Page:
Over the last 25 years or so, British Columbia’s population has grown by a third, from 3.7 million in 1996 to 5 million in 2021. During this time, greenhouse gas (GHG) emissions have been flat (Source: BC Provincial GHG Inventory 1990-2019), rangebound between 62 and 69 million tonnes of CO2 equivalent. More recently, emissions have resumed their growth trajectory, growing 2.5% annually from 2015 to 2019 (the last year of available data). There is nothing in this data suggesting that B.C. is on a net zero pathway by 2050; to think otherwise is to delude oneself.
Quite simply, changing the trajectory would require a seismic shift in how we live and do things, comparable to the industrialization of developed economies such as Canada, U.S. and Europe during the first half of the 20th century. Bike lanes and low flow shower heads just aren’t going to do it.
So what might do it? Electrification – of everything. For many of us locally, we would have to be convinced that electric heat was cheaper than the propane and wood many currently use. We would have to be convinced that an electric vehicle will have the torque to haul our loads and the range to not leave us stranded on a dark road as we make our way home in the deep of winter. BC Hydro will have to construct many more electricity generation sites, most likely hydroelectric, with their own environmental impacts. And no, swapping LED lights for incandescent will not have us avoid this fate. Energy efficiency will help, increased residential density will help, but they will not drive the change.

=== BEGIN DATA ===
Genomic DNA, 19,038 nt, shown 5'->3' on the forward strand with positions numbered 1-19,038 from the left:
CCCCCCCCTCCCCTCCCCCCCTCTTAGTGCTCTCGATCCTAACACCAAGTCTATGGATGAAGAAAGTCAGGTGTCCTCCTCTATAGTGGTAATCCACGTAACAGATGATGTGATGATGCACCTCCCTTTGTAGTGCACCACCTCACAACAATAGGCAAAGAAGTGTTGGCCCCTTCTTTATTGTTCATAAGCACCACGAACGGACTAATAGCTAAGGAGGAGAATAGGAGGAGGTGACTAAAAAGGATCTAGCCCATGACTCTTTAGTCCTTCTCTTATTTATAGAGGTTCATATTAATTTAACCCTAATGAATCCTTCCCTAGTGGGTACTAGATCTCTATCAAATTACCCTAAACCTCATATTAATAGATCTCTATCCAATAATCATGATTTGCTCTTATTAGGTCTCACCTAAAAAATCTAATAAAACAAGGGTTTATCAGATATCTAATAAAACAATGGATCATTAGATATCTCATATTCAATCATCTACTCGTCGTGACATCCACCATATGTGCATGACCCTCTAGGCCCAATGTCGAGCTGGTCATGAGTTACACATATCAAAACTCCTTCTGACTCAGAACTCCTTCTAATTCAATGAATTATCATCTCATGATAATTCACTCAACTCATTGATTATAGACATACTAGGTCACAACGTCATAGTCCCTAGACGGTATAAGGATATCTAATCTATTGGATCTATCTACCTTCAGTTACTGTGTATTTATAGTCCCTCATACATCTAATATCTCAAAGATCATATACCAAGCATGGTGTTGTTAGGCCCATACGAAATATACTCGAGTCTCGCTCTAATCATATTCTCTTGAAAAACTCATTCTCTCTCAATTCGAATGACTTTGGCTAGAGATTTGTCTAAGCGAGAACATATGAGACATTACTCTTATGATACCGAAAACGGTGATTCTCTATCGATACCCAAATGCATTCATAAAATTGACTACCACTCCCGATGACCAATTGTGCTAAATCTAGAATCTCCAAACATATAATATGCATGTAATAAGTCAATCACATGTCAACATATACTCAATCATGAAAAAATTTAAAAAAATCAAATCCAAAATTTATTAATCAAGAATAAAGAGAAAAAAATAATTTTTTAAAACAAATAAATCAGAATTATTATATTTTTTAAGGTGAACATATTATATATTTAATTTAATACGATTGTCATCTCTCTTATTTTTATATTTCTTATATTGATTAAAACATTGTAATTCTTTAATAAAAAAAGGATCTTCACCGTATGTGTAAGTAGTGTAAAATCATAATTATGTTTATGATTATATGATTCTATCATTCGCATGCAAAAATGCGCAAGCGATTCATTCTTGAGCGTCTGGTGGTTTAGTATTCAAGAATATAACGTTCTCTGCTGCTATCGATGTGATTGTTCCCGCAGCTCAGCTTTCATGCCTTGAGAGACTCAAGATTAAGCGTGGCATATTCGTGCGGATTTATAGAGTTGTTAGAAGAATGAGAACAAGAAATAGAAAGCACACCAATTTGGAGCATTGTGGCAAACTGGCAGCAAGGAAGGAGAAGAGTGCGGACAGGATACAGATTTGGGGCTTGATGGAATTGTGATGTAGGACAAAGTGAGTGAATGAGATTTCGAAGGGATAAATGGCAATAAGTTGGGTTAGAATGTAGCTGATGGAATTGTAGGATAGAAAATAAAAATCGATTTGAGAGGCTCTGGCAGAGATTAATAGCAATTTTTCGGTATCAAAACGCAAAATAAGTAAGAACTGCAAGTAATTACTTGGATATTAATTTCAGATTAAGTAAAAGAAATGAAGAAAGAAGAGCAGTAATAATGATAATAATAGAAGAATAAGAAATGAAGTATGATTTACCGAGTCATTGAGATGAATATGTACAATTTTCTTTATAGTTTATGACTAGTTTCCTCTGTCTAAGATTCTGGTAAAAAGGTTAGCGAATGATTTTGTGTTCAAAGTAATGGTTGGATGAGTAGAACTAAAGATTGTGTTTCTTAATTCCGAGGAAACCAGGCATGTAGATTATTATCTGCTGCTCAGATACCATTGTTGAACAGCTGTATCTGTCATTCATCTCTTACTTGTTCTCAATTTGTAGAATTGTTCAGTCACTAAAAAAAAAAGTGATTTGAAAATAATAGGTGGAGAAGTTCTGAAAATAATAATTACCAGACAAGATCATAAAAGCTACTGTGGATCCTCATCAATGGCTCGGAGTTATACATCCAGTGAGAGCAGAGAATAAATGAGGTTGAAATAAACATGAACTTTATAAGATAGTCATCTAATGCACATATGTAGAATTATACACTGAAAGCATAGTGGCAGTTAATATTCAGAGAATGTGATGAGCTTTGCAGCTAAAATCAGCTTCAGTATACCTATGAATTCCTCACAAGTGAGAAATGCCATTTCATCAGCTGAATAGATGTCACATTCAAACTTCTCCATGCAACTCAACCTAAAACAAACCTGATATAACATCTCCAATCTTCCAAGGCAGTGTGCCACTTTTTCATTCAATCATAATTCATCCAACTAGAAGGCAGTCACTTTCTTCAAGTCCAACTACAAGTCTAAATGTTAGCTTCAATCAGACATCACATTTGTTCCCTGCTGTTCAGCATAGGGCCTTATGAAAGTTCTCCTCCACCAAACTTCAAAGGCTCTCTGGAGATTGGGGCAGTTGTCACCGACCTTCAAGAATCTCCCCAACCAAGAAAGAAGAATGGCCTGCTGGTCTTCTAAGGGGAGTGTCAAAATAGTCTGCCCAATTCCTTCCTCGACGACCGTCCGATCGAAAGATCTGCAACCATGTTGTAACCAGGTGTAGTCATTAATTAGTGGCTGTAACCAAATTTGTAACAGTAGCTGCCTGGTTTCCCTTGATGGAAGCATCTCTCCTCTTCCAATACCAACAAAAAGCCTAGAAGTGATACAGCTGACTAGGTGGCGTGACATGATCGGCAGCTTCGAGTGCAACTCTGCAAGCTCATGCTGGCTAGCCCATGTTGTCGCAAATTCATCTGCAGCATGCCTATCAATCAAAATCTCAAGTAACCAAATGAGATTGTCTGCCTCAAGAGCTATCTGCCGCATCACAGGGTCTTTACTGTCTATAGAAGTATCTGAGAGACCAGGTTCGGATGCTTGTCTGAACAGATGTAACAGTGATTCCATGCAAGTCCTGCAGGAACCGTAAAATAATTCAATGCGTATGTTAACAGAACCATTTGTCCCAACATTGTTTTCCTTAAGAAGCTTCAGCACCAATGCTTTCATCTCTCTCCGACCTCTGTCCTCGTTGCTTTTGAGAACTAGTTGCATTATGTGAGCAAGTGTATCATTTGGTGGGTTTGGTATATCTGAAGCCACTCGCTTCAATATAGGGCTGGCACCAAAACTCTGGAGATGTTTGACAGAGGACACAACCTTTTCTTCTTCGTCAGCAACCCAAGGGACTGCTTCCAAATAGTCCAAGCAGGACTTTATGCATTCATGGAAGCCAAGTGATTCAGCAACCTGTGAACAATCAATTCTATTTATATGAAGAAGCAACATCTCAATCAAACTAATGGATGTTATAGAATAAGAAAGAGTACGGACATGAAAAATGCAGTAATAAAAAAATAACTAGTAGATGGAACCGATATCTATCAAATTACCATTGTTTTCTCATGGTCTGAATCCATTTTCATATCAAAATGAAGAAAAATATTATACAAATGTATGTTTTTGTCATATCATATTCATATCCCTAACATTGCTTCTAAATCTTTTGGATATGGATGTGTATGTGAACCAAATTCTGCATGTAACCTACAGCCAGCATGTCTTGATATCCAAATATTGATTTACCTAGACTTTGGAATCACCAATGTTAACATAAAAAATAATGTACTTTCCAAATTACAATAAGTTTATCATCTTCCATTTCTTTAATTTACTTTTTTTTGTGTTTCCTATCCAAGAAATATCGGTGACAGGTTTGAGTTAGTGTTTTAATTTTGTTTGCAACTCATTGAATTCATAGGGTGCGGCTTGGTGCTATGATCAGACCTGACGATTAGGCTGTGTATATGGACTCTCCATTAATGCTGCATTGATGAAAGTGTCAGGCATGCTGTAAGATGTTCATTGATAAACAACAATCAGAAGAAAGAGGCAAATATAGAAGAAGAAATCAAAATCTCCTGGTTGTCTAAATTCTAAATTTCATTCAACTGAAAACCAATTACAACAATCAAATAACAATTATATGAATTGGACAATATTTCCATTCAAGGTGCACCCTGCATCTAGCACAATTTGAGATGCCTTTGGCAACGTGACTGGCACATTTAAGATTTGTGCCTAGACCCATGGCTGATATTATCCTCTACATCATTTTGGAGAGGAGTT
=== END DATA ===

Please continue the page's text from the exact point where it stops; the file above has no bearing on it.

What is needed? More engineers and technologists to design the changes and more tradespeople to build the changes, with strong provincial support for education and investment. The importance of local elections in all this? Not so much.
Fairmont Hot Springs